Translation Works
The 3rd Selected Works
Tokyo Seven Roses
TITLE
Tokyo Seven Roses
(Tokyo sebun rozu)
AUTHOR
Translator
ENGLISH / Jeffrey Hunter published
FRENCH / Jacques Lalloz published
GERMAN / Matthias Pfeifer published
RUSSIAN / Karine Marandjian
Originally Published by:
Bungei Shunju(1999)
KEY POINTS
  • Witty novel set immediately post WWII.
  • Written by one of Japan's leading comic scriptwriters and novelists.
SYNOPSIS
Tokyo Seven Roses, a long novel that took the author seventeen years to write. It is set in Japan during the waning months of the war and the beginning of the occupation. The form is that of a diary kept from April 1945 to April 1946 by Shinsuke Yamanaka, a fifty-three-year-old fan-maker living in Nezu, part of Tokyo's shitamachi (old-town) district.
After the war, Shinsuke learns by chance that the occupation forces are plotting a nefarious scheme: in order to cut Japan off from its dreadful past, they intend to see that the language is written henceforth using the alphabet. To fight off this unheard-of threat to the integrity of Japanese culture, seven beautiful women—the Seven Roses—take a stand. They include Tomoe, whose husband perished in a B29 raid and whose stepfather has gone mad; Fumiko and Takeko, whose elder sister died in an air raid; Sen, another war widow; Tokiko, who lost her parents and older brother; and Kyoko and Fumiko, whose entire families were wiped out. The seven, while resentful of Japan's leaders for having lured the country down the path to war, and painfully aware of their own responsibility in being so gullible, hate the United States. They set their sights on three powerful members of the education delegation who have come to finalize official policy regarding the Japanese language.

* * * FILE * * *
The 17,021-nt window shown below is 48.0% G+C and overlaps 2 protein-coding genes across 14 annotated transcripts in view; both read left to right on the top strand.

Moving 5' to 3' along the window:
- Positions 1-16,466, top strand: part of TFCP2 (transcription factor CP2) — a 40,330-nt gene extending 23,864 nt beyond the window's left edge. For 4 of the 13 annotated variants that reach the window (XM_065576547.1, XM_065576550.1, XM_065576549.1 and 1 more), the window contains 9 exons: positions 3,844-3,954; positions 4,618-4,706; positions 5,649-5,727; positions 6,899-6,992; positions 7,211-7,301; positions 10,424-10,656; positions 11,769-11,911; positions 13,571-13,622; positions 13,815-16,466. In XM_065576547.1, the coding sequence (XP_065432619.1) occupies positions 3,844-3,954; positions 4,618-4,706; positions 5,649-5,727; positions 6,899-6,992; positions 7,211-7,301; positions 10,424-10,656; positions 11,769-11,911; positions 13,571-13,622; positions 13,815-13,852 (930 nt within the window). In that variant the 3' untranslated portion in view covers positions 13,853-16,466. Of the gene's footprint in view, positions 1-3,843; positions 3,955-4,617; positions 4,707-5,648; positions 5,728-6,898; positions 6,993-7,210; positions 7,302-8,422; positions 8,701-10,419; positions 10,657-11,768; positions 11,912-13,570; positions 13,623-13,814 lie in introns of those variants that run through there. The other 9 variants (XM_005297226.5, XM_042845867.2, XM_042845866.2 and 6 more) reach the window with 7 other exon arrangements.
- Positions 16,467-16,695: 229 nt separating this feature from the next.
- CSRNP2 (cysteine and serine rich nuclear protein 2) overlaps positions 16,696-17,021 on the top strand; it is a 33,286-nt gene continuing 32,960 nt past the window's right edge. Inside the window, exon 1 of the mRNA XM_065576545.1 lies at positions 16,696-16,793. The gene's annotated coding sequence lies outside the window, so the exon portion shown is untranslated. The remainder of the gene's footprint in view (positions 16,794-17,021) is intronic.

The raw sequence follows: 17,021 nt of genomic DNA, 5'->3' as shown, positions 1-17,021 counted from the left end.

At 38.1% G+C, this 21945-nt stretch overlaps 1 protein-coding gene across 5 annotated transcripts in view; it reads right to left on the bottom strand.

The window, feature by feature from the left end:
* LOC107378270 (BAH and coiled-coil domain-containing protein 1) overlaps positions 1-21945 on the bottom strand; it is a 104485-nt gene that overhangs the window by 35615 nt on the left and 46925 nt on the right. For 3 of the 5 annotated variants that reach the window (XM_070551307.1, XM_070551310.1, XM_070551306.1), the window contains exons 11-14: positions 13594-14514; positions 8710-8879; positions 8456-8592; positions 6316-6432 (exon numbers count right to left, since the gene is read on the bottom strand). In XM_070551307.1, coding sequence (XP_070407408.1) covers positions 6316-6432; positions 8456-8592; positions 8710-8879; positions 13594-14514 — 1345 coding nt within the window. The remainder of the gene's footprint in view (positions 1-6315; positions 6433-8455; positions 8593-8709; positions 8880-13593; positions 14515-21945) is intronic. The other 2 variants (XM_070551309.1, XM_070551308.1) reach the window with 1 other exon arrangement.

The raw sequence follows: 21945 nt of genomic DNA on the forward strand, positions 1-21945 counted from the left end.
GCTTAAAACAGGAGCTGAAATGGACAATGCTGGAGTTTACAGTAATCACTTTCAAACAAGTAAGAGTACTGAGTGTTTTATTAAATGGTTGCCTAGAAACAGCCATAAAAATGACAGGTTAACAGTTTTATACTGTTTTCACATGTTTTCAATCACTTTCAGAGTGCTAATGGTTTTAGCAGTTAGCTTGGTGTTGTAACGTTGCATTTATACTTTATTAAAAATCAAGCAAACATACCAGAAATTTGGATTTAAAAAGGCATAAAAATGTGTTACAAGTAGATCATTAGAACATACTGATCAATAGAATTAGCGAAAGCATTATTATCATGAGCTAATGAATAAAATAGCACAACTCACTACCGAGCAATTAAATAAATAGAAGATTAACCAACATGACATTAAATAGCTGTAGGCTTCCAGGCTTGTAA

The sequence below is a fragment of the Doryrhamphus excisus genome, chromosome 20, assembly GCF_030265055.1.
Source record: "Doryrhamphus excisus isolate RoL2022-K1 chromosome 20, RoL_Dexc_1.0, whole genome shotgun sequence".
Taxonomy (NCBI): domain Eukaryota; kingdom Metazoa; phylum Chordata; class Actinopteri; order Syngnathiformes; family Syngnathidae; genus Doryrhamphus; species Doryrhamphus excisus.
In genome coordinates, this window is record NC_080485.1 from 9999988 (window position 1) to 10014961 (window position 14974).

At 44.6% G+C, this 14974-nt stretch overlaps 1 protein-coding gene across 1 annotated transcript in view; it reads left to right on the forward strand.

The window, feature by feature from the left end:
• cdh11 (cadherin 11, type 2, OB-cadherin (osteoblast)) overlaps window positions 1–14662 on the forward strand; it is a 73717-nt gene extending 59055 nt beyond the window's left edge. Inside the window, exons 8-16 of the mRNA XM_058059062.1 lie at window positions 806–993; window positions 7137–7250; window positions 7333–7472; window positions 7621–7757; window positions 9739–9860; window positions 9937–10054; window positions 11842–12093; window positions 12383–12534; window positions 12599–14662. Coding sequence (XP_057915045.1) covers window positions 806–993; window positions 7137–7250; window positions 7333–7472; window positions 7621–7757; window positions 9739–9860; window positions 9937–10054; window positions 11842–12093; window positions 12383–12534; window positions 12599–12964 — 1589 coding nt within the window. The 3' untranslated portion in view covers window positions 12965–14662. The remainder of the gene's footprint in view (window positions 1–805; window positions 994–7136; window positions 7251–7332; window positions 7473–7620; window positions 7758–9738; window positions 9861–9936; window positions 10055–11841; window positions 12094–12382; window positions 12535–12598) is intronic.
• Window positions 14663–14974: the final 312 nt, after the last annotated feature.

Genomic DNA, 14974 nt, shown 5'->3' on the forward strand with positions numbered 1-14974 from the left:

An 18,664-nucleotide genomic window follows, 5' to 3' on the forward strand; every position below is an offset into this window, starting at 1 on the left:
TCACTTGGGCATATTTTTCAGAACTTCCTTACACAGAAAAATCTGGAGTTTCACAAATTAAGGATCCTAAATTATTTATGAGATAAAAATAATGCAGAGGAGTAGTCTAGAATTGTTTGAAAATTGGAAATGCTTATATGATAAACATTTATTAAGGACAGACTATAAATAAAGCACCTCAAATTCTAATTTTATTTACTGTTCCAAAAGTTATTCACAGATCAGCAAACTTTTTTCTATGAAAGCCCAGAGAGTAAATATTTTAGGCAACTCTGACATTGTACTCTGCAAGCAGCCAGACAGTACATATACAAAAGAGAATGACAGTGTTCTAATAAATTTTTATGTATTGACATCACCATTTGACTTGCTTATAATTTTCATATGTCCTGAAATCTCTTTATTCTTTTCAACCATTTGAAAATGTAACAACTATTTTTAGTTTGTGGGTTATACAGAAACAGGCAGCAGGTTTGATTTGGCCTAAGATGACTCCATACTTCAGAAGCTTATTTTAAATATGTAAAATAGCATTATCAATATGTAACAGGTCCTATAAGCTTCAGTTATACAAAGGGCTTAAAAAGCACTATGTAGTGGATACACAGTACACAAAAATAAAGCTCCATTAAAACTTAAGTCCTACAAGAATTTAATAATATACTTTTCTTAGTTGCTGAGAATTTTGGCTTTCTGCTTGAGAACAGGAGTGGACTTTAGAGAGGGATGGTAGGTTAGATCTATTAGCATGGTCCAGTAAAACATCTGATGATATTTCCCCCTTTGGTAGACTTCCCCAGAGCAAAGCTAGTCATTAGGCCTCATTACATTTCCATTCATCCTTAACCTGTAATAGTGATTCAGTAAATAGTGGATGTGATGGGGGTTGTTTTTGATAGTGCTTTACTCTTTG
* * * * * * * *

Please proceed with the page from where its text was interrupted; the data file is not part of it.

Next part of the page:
The Seven Roses plan to use their charms to gain results, and succeed brilliantly. The men are photographed cavorting naked with Sen and others in a room at the Imperial Hotel and forced to sign a statement abandoning plans to alter the Japanese writing system. The year portrayed was a bleak and painful time for Japan. Shinsuke's diary, however, is surprisingly cheerful, filled with a wealth of details of ordinary people's openhearted lives. The author draws a lively portrait of Japanese who, despite privation, find relief in laughter.
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1st JLPP International Translation CompetitionTo the PublishersFRANKFURT BOOK FAIR 2010